Delivery country:
United Kingdom
Free delivery over £200

Red Wine For Beginners

We’ve all been there, we walk into a store to buy something, anything, and we’re confronted with a wall of choices! It’s no different in buying wine. Walk into any store and there aren’t just a few bottles to choose from, we have hundreds of bottles vying for our attention.

A range of bottles on a shelf, all with different labels and probably prices too.

Stop. Take a step back. The main thing we must always remember as a red wine novice, it’s like purchasing anything we consume, it’s not about anyone else, it’s personal and all about our tastes and budget.

Don’t get caught up in procuring that Grand Cru Burgundy for megabucks because you’ve been told that’s the only thing to be drinking. It’s like buying cheese: we don’t all like blue cheese, so why would you buy it just because someone told you to.

A bottle with a classic red wine label and two empty glasses on a table with river view on a terrasse.

How to choose a good red wine

First, understand what you like in everyday life. It might sound like stating the obvious, but if you like red fruits then there’s a good chance you’ll like Pinot Noir. If you like hearty, bold flavors, then you’ll probably like fuller bodied wines.

Secondly, a few facts to remember about Old and New World Wines. Old are the historic wine regions like Burgundy in France and Chianti in Italy, these have lower alcohol and subtle flavors compared to New World such as Australia and the United States, with higher alcohol and fruitier styles.

To cause maximum confusion, labelling in the Old World is often about the region and not the grape variety, in fact the variety is often nowhere to be seen on the label at all, but you will soon get to grips with it. Along with the same variety having different names like Garnacha and Grenache.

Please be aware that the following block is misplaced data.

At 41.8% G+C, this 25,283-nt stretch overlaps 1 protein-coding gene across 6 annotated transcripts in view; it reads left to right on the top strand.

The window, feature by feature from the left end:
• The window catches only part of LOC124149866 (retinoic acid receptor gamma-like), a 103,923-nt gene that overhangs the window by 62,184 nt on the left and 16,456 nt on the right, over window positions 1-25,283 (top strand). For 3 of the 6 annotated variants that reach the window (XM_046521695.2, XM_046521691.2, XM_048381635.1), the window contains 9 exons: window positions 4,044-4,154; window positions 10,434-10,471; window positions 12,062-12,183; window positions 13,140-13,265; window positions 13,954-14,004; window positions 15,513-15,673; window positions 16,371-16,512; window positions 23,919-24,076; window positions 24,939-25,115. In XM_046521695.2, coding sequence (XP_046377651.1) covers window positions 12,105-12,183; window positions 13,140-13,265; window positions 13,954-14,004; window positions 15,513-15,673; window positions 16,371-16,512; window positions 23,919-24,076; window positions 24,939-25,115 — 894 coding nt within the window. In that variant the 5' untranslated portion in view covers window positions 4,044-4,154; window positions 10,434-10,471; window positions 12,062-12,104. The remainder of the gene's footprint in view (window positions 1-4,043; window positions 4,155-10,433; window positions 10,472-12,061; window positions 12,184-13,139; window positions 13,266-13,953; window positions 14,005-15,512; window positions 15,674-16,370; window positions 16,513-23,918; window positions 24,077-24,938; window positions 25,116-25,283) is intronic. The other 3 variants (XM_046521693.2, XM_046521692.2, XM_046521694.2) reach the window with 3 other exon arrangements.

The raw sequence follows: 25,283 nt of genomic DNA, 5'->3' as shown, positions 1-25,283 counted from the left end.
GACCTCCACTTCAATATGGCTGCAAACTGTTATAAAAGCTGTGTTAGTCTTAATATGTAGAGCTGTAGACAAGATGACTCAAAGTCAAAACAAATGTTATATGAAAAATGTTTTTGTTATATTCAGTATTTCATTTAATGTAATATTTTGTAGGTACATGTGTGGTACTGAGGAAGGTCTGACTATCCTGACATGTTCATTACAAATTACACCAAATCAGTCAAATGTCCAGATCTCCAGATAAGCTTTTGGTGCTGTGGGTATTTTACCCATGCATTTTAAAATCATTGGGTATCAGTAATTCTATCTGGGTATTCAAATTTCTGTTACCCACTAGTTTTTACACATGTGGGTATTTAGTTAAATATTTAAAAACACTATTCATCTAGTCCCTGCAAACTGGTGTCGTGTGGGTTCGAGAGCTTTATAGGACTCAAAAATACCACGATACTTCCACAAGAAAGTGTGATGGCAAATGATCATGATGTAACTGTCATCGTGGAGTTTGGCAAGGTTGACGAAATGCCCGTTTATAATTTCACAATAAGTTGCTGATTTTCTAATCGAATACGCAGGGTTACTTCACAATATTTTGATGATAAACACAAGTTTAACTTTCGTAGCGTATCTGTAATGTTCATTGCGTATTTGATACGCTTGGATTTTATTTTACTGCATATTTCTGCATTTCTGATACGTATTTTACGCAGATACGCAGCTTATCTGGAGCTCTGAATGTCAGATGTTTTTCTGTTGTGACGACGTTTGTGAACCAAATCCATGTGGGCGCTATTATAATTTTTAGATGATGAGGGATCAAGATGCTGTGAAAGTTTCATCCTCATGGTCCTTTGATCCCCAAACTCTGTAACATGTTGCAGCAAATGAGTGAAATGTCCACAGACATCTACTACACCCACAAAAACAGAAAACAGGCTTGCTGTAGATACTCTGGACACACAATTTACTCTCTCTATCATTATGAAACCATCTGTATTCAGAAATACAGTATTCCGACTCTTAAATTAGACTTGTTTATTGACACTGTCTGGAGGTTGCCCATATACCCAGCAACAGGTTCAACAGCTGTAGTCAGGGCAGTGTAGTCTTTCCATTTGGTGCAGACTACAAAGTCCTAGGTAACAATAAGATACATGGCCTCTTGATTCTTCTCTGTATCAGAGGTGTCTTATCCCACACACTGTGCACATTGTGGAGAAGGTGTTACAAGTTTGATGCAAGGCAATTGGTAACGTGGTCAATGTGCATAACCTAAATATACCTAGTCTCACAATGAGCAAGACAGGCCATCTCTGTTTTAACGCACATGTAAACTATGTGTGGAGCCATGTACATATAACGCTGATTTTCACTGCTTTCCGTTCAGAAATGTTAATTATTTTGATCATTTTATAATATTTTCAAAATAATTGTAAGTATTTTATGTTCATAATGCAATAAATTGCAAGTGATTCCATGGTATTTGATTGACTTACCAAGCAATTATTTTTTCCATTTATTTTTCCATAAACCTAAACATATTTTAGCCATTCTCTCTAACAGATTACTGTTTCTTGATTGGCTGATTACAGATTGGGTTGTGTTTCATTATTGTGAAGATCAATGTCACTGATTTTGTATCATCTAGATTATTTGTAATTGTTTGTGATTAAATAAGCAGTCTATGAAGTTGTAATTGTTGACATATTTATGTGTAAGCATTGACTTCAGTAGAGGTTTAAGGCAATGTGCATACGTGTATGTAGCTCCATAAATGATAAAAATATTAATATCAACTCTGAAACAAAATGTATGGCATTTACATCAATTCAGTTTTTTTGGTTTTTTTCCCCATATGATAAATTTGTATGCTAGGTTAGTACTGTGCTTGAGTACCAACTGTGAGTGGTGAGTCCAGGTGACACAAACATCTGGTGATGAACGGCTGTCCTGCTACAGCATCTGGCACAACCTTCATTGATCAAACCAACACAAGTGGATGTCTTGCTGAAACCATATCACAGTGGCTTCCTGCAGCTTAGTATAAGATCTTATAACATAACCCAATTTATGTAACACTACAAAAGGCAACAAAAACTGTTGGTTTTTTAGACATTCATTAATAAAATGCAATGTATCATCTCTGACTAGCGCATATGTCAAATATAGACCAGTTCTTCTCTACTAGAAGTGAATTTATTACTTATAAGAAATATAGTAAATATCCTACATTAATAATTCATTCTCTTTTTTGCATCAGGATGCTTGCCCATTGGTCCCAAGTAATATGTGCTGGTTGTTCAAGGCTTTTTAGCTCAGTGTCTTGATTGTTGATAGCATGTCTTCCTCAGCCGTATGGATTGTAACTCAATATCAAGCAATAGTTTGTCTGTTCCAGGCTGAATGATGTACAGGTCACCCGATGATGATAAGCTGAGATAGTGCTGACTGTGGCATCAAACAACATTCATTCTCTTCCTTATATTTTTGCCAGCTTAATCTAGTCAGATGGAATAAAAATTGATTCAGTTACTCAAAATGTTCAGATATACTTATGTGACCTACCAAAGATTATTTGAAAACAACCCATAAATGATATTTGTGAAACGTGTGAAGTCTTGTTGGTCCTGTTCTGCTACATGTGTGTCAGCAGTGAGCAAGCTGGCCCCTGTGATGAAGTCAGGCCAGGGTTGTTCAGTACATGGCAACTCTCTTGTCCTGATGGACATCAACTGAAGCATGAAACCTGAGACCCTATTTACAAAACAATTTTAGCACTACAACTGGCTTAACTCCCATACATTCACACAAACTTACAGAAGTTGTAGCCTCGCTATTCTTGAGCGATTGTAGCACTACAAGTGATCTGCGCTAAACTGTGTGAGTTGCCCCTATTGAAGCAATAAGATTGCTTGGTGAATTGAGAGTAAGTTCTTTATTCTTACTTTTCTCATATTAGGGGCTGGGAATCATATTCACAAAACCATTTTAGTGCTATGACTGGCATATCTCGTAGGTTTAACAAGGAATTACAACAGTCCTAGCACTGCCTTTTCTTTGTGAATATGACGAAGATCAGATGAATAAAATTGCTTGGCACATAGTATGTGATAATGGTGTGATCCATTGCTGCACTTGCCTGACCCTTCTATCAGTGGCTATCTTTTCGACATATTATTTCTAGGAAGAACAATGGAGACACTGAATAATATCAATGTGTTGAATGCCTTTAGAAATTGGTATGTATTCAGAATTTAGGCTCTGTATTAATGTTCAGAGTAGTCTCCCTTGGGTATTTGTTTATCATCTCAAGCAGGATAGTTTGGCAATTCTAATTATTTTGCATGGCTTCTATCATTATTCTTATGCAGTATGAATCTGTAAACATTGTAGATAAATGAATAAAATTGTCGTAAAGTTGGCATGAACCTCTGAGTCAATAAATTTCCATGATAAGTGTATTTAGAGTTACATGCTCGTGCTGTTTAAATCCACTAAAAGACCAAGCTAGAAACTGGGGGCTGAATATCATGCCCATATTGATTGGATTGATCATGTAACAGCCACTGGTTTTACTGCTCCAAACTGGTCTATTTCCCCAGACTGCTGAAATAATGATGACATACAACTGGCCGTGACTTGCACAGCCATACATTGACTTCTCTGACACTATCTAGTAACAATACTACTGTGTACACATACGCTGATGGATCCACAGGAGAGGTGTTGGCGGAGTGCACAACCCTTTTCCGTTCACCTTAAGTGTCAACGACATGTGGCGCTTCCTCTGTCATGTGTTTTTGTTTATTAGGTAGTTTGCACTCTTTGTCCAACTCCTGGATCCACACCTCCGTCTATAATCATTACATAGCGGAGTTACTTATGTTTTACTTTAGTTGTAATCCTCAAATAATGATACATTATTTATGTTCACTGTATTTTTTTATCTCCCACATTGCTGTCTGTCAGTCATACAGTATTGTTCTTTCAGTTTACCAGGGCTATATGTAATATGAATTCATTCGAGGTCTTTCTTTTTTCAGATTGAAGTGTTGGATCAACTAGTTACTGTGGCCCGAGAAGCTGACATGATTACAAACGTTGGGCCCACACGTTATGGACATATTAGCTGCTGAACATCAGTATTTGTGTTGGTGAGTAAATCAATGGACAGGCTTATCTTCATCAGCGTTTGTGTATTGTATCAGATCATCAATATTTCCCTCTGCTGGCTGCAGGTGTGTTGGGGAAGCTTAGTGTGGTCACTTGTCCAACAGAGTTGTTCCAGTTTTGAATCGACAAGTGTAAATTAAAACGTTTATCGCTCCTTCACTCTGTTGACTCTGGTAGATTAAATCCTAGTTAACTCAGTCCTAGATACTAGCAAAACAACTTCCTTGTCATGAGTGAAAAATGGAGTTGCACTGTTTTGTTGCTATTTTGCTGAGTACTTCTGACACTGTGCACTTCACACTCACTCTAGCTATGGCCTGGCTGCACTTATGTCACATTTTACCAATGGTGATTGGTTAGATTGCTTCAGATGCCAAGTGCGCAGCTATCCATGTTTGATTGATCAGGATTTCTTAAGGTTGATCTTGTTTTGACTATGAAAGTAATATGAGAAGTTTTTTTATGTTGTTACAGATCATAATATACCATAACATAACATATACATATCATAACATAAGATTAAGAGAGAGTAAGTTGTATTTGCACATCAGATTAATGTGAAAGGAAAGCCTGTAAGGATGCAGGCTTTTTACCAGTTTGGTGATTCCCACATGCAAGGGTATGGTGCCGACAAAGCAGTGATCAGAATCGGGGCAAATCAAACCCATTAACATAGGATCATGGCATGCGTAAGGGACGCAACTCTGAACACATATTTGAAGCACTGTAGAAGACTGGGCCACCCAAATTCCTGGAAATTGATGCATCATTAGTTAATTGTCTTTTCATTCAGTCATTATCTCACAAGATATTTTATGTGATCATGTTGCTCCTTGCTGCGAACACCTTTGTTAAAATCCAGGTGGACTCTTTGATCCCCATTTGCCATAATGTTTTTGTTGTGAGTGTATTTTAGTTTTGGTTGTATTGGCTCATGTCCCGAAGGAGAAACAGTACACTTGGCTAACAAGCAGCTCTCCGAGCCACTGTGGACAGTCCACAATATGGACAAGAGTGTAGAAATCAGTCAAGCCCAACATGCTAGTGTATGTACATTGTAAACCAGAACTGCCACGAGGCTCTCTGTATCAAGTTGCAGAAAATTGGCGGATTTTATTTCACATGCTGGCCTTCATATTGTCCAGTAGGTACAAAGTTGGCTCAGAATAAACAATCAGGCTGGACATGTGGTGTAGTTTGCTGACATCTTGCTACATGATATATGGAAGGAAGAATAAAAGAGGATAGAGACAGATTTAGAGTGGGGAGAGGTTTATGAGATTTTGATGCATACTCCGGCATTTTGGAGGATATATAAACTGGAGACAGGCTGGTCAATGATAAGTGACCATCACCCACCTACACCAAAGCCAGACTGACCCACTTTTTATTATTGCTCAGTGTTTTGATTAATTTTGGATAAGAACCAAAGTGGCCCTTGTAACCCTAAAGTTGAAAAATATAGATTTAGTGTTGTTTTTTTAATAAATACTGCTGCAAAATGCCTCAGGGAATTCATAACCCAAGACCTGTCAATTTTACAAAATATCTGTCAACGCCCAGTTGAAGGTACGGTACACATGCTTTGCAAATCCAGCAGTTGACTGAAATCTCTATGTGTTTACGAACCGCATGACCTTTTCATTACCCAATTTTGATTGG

Thirdly, many wines can be described as simple, but that doesn’t mean they’re poor quality. Simple usually means a quicker product to market i.e. cheaper as opposed to a complex, expensive wine. These are the best red wines for beginners to start out on their journey.

A bartender serving red wine to a man in front of a wide range of red wine bottles.

Top red wine for beginners

Below are some general groups of wines going from light to full-bodied.

Two hands raising glasses of red wine in a toast.

All 5 categories are generalizations, but we need to start somewhere. Experiment when you’ve found a wine you like. Once you have started your journey go back into that wine store and speak to the staff.

They have probably tasted every single wine that they are selling, it’s a tough life for some, what they have to do for us, the wine lover! They will be able to direct you to a similar wine, within your budget, or help you make that next step into the unknown.

A good option is to join a wine club. There are lots to suit all pockets. They have discovery cases, themes, some will have money back guarantees if you don’t like the wines, so you can’t lose. If they don’t and they have 2 bottles of the same wine and you didn’t like it, you can always gift it.

In conclusion

Start with what you like, fit things around your tastes and then experiment.

Remember that most producers will produce a range of wines at all price points. Try the next bottle up in the range. You can see if paying that extra works for you and was it worth spending the money for it. If not you know where to stop.

A good example is Rioja. Start with a young unoaked red like Campo Viejo Tempranillo, follow with the Crianza: Campo Viejo Crianza, then the Reserva: Campo Viejo Reserva and finish with the Gran Reserva: Campo Viejo Gran Reserva. These wines tell us the ageing that the wine has been through; ageing means longer to make, which means more expensive.

Rioja is the region and there are several varieties that are allowed in the wine, so each winery (Bodega, in Spanish) has a house style, like Beronia Reserva and Faustino V Reserva. If you like Rioja, experiment between producers and let your journey begin.